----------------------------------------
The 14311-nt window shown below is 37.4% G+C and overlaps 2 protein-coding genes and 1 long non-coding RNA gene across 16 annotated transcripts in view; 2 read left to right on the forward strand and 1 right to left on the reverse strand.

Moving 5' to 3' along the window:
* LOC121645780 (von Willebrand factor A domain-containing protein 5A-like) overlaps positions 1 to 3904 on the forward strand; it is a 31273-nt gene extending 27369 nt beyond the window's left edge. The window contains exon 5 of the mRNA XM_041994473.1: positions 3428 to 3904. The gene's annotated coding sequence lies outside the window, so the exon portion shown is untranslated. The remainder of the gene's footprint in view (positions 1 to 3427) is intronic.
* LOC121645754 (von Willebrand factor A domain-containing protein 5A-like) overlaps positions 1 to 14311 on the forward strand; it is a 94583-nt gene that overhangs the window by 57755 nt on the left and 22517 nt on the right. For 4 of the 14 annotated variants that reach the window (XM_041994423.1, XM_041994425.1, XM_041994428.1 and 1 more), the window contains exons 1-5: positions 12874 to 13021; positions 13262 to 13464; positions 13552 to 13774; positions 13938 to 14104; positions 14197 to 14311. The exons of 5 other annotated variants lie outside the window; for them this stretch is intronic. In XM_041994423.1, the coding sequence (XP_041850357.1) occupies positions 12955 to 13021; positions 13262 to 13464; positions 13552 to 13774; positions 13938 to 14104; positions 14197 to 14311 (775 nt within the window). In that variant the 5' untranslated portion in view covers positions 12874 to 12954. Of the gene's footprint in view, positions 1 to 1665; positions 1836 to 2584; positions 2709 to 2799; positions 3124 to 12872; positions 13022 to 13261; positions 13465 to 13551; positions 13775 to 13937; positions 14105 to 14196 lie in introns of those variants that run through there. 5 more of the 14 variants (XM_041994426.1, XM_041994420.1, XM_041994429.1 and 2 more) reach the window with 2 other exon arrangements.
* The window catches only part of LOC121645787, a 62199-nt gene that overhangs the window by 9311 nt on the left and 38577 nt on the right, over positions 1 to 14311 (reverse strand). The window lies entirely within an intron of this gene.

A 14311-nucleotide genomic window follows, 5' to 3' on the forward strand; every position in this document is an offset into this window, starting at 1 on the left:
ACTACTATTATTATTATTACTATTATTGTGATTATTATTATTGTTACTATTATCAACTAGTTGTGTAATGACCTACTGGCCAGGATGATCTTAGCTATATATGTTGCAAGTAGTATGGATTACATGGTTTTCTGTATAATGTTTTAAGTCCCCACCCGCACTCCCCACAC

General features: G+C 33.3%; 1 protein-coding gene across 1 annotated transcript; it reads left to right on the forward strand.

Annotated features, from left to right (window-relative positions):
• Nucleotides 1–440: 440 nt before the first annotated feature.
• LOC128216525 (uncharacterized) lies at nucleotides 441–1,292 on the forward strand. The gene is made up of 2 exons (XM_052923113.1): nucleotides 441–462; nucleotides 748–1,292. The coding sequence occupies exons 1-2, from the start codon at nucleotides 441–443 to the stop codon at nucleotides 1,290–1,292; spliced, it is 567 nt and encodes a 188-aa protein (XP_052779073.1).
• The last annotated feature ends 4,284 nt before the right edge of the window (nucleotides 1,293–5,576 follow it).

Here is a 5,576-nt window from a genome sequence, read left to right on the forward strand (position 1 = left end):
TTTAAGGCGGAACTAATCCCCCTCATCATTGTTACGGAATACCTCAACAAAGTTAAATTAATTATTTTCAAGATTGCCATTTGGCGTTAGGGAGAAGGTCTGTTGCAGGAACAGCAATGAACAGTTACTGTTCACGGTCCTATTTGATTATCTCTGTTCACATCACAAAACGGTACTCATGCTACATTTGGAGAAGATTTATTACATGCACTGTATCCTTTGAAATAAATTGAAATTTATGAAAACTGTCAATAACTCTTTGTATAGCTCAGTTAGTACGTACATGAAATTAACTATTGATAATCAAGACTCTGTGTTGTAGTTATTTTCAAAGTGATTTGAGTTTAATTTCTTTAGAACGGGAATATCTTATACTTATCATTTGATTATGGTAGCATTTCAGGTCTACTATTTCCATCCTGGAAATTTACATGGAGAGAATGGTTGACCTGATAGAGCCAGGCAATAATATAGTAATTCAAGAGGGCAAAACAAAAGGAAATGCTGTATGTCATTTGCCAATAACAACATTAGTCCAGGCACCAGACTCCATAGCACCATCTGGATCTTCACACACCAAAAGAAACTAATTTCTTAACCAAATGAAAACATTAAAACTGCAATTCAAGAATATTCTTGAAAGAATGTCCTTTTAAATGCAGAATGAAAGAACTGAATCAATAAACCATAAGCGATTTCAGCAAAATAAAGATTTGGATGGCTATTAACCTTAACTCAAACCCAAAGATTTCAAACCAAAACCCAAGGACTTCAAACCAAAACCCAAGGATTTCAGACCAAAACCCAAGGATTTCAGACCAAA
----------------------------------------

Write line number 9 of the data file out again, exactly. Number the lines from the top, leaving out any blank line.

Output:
Annotated features, from left to right (window-relative positions):